Private George Brimblecombe: 25th Australian Machine Gun Company
Guest blogger: Lockyer Valley Regional Council.
Displayed in the ‘Walk of Fame’ inside the Lockyer Valley Cultural Centre, Gatton, are ten photographic portraits of Lockyer Valley locals who fought in the First World War. The portraits formed a component of the recent Queensland Government-sponsored exhibition ‘Queensland Transport Museum Salutes 100 Years of ANZAC’, which was on display in the adjacent Queensland Transport Museum from 11 April to 30 June 2015, and featured First World War motorised and horse drawn machinery.
This post is the second in a series which will feature the ten Lockyer locals whose portraits and biographies are in the ‘Walk of Fame’. Where possible, we will supplement their stories with some images from the State Library of Queensland or Australian War Memorial collections. We acknowledge the Lockyer Valley Regional Council, Derek Barry and Russell Tattam for allowing us to share their content, which can also be found on the Lockyer Valley Libraries catalogue and Flickr.
George Stephan Brimblecombe was born in Laidley on May 27, 1895, the second son of dairy farmers William and Lilly Brimblecombe.
There were nine children in the family with George the eldest son and he formed a close bond with his older sister Evelyn. Life was busy on the farm and George rose early each morning to yard the cows for milking. He studied at Forest Hill school until aged 13, when he was enrolled as a pupil teacher. George also taught at Sunday school and was later church steward at Laidley as well as secretary of the Trustees and a member of the church choir.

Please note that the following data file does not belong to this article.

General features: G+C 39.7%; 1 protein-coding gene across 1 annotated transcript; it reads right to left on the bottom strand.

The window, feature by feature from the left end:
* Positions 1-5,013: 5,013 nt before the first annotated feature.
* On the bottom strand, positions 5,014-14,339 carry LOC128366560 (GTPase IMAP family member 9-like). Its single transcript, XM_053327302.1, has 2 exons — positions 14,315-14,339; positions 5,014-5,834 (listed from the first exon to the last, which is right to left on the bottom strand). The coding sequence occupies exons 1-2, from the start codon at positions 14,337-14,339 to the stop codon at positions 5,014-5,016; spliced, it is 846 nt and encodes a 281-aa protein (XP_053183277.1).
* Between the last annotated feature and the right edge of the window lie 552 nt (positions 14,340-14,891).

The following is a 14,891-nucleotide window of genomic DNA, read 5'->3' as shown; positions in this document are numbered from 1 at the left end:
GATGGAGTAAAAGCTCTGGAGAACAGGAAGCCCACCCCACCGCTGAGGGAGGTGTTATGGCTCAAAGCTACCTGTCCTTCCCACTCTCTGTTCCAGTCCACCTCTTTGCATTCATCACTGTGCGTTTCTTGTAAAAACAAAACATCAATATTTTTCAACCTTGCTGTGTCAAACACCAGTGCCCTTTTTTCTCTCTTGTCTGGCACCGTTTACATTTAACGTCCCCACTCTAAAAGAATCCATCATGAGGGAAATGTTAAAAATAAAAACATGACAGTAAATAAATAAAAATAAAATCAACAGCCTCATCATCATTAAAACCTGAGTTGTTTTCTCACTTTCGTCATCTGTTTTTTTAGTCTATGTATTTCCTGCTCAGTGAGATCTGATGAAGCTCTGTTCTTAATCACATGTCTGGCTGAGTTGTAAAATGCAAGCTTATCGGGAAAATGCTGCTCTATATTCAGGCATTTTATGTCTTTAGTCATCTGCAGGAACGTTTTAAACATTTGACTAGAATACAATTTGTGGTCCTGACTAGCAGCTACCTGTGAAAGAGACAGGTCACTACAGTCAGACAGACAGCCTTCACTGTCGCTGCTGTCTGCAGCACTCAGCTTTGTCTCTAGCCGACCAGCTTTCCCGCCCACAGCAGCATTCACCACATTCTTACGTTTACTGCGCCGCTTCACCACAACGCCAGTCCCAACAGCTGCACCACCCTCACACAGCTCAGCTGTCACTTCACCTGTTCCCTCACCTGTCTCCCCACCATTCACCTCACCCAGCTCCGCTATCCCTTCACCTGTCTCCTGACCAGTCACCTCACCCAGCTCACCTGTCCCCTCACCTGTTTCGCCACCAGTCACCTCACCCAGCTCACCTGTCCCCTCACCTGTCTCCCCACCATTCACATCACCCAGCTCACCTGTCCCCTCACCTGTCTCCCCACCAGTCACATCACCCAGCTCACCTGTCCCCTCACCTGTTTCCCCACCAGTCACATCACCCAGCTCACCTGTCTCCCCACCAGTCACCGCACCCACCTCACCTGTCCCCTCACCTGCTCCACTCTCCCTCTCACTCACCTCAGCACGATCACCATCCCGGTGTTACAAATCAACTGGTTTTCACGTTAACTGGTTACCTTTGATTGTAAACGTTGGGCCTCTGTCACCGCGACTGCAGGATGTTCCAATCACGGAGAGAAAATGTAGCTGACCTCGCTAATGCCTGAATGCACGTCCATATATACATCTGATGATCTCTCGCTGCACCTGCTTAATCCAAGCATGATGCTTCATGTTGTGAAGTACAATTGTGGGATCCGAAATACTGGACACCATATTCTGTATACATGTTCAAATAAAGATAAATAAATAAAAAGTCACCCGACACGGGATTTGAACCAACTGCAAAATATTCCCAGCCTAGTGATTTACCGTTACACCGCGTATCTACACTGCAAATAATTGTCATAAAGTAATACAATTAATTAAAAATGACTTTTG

George turned his life upside down on October 31, 1916 when aged 21, he enlisted in the ongoing Great War. After serving in the Light Horse he was taken on strength with the 42nd Battalion 7th Reinforcements with regimental number 3013. He left Sydney in February 1917 and arrived at camp in England in April. On August 16, 1917 he was transferred to the 25th Australian Machine Gun Company and was drafted for active service in France a month later.
George was wounded by a piece of shell in October and was laid up for some days. During his absence two of his gun team were killed. On April 26, 1918 George was seriously wounded by shrapnel and left for dead for 24 hours before help arrived. According to his war diary George “hopped over about Midnight and drove Enemy back. Got hit about 3am after reaching our objective. Boys had to dig in.” He was taken to a casualty clearing station and later shipped back to an English hospital at Clacton-on-Sea, Essex.
He was wounded in the groin and an x-ray found a piece of metal in his right wrist before it was removed. It took him two months to walk properly again and he spent his convalescence with Norman and Esther Hill. Norman was English but had visited Forest Hill before the war to visit his uncle Jonathan Hill who lived across the road from George’s parents.
George was dispatched home to Australia on September 15, 1918 and arrived in Forest Hill in November and was discharged from the army on Christmas Eve, 1918. He bore his wounds cheerfully but they affected him for the rest of his life.
He settled down to farming and sought out May Begg Reid, a Glenore Grove teacher he knew from before the war. They married on February 10, 1923 and lived on the farm across from his parents. This was Jonathan Hill’s old farm, which George’s father bought after Jonathan died.
George and May had two girls and one boy and by virtue of hard work, their farming prospered. When the Second World War arrived, George volunteered for black-out duty and became a lieutenant in the Volunteer Defence Corp and joined the Patriotic League.
After the war he served on an advisory committee for the establishment of an irrigation research station at Gatton and was an external examiner at the Queensland Agricultural College.
He also served on Laidley Shire Council and represented the Laidley Methodist Church at state level. As a legendary onion grower his light golden globe strain was popular.
George and May retired to Victoria Point in 1956 and lived there until his death on July 24, 1972, aged 77. May passed away a year later.